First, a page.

From UKGov/ European Jewish Association
“In this time of rising antisemitism, increasing polarisation and intolerance of others, the lessons of the Holocaust have seldom been more pressing or important” – Rabbi Menachem Margolin, Chairman of EJA, announcing the gathering.
(Brussels 20 January 2020) International Holocaust Memorial Day, which takes place on the 27th January will be dramatically different this year given the Covid pandemic.
But Brussels based Jewish advocacy NGO the EJA have organised a large online gathering of significant dignitaries made up EU Commissioners, Ministers, Senators and Parliamentarians and MEPS, as well as Jewish Leaders from across Europe to honour the memory of those that perished during one of the darkest periods of European history. Israel’s government will also be represented at Ministerial level. The commemoration is also open to the public.
The Zoom commemoration will see these senior political and diplomatic figures share their sympathies on this important day as well as sharing ideas and engaging in conversations with Jewish leaders from across the continent on the best ways of eradicating the scourge of antisemitism, as well as the increasing challenges posed by laws that impact Jewish life and practice such as Kosher slaughter and circumcision.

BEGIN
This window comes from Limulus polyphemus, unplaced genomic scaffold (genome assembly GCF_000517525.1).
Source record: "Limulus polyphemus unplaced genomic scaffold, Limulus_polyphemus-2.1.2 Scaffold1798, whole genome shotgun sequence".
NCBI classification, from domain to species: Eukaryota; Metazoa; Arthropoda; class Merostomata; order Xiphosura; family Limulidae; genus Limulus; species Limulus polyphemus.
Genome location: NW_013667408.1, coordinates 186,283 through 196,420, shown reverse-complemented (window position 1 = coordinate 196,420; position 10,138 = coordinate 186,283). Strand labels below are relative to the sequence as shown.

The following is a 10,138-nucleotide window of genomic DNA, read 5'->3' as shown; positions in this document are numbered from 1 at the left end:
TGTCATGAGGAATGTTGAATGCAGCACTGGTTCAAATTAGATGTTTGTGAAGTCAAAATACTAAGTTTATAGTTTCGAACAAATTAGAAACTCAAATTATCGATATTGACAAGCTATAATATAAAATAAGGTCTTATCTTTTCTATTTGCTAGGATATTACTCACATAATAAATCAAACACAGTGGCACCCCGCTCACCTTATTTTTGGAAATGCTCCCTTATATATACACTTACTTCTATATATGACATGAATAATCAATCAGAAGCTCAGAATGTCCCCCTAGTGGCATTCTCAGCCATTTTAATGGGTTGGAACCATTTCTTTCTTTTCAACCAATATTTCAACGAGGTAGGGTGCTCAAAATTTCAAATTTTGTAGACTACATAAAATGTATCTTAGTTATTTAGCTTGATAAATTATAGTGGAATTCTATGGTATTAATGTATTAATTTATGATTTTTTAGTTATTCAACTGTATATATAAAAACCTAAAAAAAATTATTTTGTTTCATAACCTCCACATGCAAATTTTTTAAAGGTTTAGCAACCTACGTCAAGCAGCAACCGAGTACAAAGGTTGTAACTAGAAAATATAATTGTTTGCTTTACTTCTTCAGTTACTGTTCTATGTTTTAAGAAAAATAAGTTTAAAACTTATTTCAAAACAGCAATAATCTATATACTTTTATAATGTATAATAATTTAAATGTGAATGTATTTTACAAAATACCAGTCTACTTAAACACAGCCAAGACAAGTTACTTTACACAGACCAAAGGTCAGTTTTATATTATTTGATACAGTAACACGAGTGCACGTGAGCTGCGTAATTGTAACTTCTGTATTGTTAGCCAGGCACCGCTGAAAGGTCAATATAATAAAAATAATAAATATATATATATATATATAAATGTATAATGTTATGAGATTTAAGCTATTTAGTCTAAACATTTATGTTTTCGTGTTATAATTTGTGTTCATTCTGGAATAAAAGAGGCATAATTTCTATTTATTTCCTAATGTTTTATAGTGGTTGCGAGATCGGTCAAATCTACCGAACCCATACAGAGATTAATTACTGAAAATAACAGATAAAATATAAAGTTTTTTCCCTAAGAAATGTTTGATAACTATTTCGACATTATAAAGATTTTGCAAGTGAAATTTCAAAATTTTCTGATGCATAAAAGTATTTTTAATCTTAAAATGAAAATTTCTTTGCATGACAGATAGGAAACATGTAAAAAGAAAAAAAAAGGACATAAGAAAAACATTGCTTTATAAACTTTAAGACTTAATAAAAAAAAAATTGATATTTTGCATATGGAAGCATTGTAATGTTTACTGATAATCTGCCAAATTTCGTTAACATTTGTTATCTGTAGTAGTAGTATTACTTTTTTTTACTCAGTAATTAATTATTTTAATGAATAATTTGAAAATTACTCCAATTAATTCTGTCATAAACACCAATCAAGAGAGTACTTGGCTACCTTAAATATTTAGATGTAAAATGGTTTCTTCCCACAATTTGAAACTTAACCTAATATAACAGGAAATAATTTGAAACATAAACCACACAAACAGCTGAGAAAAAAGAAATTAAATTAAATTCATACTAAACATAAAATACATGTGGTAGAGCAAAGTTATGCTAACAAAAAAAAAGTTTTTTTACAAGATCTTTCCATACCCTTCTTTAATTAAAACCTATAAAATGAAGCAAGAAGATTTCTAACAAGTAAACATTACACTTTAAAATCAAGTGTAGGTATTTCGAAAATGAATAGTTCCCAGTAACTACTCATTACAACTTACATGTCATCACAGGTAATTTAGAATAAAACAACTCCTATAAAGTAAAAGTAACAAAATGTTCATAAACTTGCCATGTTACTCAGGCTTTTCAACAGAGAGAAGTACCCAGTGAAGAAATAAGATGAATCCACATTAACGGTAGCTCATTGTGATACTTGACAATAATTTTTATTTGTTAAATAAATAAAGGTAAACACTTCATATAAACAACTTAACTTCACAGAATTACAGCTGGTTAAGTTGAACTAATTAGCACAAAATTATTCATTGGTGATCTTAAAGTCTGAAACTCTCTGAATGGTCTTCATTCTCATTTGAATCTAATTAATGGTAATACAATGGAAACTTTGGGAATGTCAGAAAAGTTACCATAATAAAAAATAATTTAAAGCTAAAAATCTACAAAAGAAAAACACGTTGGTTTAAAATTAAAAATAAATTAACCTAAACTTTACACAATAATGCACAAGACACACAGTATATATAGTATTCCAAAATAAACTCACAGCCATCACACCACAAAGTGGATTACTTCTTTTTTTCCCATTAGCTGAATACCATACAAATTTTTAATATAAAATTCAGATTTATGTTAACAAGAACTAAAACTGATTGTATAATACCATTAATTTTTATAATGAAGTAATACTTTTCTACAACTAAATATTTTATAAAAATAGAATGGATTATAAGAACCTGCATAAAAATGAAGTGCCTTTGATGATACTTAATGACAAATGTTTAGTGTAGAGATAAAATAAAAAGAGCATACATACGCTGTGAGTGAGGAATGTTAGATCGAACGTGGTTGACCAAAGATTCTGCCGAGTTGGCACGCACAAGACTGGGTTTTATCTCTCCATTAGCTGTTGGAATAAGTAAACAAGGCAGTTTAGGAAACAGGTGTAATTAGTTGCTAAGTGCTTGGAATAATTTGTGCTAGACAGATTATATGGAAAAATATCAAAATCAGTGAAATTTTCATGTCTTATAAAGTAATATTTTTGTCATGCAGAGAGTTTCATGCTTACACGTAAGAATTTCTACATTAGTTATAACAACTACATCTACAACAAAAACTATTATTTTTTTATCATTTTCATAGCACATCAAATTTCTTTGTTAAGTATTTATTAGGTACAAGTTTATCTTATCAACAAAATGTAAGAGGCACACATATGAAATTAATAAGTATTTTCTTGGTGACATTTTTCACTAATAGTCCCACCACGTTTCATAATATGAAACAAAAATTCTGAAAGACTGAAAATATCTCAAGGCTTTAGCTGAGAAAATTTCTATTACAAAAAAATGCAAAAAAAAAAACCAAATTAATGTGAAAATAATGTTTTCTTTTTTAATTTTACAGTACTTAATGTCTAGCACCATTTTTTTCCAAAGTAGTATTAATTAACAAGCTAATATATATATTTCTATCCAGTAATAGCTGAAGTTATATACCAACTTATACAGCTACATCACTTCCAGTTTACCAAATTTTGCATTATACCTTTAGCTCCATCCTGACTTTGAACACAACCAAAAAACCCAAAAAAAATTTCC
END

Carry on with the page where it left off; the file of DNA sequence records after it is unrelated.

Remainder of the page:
EJA Chairman Rabbi Menachem Margolin, who organised the online gathering said ahead of International Holocaust Memorial Day,
“There are some days that transcend political or health crises, whose lesson from the past is too important to be passed by or ignored no matter what the circumstances. International Holocaust Memorial Day is such a day. Jewish life is in Europe is currently assailed by a twin-threat: covid inspired antisemitism that has seen a resurgence of some of the worst libels and tropes; and repeated attacks on Jewish life through laws that seek to target our practises. The echos of the past cannot be ignored.
“We were determined, despite an inability to meet in our usual way, at public events, in synagogues and in national parliaments, that a commemoration was not only necessary, but given the increasing polarisation in society, the intolerance towards others and the clear rise in antisemitism that the pandemic has exacerbated, but was also in fact vital, said Margolin, adding that “The lessons of the Holocaust have seldom been more pressing or important.”